A plug-in hybrid vehicle that can’t operate under electric power isn’t much of a PHEV, and Hyundai’s latest recall addresses exactly that.
Hyundai has issued a recall for 2,840 examples of the 2016-2018 the recall report, it’s believed that 100 percent of recalled vehicles will carry the defect in question.. The vehicles in question carry build dates between July 31, 2015 and August 31, 2017 and were all built in Korea. According to
The problem comes from a part called a voltage protection device, which is normally used to help prevent the battery from exceeding its voltage limits. In “limited instances,” the battery might swell during charging or discharging, which could activate the device and render the electric motor inoperative. If the vehicle is operating in pure EV mode at the time, it could prevent the vehicle from moving under its own power. This presents a safety issue, because a loss of motive power at speed could increase the change of a collision.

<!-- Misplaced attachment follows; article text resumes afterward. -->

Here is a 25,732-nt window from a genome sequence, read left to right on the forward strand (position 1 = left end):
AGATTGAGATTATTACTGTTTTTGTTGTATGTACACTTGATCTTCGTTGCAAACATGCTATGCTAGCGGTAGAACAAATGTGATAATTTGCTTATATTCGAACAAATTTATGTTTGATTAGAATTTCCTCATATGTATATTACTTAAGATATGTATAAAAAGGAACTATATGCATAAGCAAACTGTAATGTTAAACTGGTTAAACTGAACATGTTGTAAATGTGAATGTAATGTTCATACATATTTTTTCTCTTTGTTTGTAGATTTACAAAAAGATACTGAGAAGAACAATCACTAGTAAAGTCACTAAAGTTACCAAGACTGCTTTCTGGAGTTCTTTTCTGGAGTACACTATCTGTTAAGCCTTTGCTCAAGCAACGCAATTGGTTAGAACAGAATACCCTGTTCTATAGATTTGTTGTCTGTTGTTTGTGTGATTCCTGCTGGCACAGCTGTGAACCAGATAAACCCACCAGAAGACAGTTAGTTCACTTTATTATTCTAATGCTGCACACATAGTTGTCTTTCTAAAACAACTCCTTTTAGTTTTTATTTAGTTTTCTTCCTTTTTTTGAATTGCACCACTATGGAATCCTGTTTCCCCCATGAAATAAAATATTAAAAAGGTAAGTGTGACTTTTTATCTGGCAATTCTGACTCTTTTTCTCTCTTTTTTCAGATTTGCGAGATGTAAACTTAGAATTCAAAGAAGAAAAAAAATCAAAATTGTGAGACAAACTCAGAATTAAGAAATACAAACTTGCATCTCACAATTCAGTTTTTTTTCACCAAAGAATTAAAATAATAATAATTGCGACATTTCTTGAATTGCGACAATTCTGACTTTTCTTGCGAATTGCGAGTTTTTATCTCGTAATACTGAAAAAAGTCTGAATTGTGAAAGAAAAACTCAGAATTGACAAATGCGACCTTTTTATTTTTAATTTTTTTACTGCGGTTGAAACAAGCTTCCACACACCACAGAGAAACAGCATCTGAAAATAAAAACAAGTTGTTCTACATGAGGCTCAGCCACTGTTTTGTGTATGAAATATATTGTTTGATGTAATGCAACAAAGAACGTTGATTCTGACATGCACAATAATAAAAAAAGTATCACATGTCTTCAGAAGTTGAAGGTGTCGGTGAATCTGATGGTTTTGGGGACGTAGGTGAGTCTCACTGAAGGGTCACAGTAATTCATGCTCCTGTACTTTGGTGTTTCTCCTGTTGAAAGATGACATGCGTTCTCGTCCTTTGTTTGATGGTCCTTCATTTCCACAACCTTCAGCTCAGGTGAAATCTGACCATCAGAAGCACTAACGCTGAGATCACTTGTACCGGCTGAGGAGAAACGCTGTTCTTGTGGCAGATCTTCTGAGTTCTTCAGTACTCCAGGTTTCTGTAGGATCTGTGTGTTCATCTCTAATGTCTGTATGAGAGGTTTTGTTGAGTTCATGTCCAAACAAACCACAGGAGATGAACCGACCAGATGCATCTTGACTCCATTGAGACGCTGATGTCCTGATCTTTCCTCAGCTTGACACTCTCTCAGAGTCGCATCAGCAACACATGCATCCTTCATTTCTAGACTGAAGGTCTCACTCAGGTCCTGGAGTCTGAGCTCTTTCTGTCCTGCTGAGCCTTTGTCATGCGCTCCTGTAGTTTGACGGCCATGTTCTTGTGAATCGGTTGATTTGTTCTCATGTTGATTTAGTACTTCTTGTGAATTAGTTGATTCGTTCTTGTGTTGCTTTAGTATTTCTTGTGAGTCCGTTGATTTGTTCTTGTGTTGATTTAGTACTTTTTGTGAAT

You’ll know this happens when the electric motor stops working and the “Check Hybrid System” warning lamp appears in the gauge cluster.
Remedying the issue isn’t too complicated. Dealers will remove the recalled component and replace it with a new battery management module with a revised overvoltage protection switch. Cars built after August 2017 already have the updated hardware.
Hyundai will notify dealers by the middle of March, and owner notifications will be sent via first-class mail starting in May.